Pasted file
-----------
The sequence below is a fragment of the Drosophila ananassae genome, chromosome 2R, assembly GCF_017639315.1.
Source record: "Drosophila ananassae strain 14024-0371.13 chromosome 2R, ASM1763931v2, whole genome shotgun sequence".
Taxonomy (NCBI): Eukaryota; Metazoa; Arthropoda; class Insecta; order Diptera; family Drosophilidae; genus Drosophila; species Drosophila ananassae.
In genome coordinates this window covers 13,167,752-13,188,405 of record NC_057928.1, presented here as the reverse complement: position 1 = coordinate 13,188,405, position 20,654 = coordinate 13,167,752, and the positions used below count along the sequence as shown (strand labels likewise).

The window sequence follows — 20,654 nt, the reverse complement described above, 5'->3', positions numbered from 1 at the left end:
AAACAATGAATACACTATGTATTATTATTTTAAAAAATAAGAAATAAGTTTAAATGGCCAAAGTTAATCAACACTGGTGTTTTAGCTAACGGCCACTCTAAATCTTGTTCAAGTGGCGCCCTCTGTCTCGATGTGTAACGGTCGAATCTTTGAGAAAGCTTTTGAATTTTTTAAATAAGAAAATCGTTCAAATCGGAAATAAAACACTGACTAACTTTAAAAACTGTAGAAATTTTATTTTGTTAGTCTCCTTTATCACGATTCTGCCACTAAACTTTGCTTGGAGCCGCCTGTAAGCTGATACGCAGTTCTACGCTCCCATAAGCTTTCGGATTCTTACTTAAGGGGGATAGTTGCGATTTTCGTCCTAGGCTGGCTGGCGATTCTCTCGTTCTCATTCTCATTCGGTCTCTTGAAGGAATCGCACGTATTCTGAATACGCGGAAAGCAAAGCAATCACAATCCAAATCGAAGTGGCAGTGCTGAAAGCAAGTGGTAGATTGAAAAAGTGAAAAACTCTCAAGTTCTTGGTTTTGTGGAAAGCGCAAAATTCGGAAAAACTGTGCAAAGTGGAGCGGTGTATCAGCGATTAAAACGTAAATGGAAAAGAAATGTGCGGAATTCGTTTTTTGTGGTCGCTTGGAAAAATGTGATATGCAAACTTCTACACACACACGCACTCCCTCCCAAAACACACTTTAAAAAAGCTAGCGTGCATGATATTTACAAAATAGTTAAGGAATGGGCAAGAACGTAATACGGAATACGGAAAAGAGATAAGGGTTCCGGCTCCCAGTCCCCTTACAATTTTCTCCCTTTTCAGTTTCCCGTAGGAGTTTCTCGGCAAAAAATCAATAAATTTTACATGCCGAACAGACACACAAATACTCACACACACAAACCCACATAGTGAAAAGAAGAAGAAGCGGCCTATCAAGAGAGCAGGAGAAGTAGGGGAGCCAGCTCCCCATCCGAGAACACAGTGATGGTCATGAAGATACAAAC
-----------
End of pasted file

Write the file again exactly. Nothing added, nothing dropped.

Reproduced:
The sequence below is a fragment of the Drosophila ananassae genome, chromosome 2R, assembly GCF_017639315.1.
Source record: "Drosophila ananassae strain 14024-0371.13 chromosome 2R, ASM1763931v2, whole genome shotgun sequence".
Taxonomy (NCBI): Eukaryota; Metazoa; Arthropoda; class Insecta; order Diptera; family Drosophilidae; genus Drosophila; species Drosophila ananassae.
In genome coordinates this window covers 13,167,752-13,188,405 of record NC_057928.1, presented here as the reverse complement: position 1 = coordinate 13,188,405, position 20,654 = coordinate 13,167,752, and the positions used below count along the sequence as shown (strand labels likewise).

The window sequence follows — 20,654 nt, the reverse complement described above, 5'->3', positions numbered from 1 at the left end:
AAACAATGAATACACTATGTATTATTATTTTAAAAAATAAGAAATAAGTTTAAATGGCCAAAGTTAATCAACACTGGTGTTTTAGCTAACGGCCACTCTAAATCTTGTTCAAGTGGCGCCCTCTGTCTCGATGTGTAACGGTCGAATCTTTGAGAAAGCTTTTGAATTTTTTAAATAAGAAAATCGTTCAAATCGGAAATAAAACACTGACTAACTTTAAAAACTGTAGAAATTTTATTTTGTTAGTCTCCTTTATCACGATTCTGCCACTAAACTTTGCTTGGAGCCGCCTGTAAGCTGATACGCAGTTCTACGCTCCCATAAGCTTTCGGATTCTTACTTAAGGGGGATAGTTGCGATTTTCGTCCTAGGCTGGCTGGCGATTCTCTCGTTCTCATTCTCATTCGGTCTCTTGAAGGAATCGCACGTATTCTGAATACGCGGAAAGCAAAGCAATCACAATCCAAATCGAAGTGGCAGTGCTGAAAGCAAGTGGTAGATTGAAAAAGTGAAAAACTCTCAAGTTCTTGGTTTTGTGGAAAGCGCAAAATTCGGAAAAACTGTGCAAAGTGGAGCGGTGTATCAGCGATTAAAACGTAAATGGAAAAGAAATGTGCGGAATTCGTTTTTTGTGGTCGCTTGGAAAAATGTGATATGCAAACTTCTACACACACACGCACTCCCTCCCAAAACACACTTTAAAAAAGCTAGCGTGCATGATATTTACAAAATAGTTAAGGAATGGGCAAGAACGTAATACGGAATACGGAAAAGAGATAAGGGTTCCGGCTCCCAGTCCCCTTACAATTTTCTCCCTTTTCAGTTTCCCGTAGGAGTTTCTCGGCAAAAAATCAATAAATTTTACATGCCGAACAGACACACAAATACTCACACACACAAACCCACATAGTGAAAAGAAGAAGAAGCGGCCTATCAAGAGAGCAGGAGAAGTAGGGGAGCCAGCTCCCCATCCGAGAACACAGTGATGGTCATGAAGATACAAAC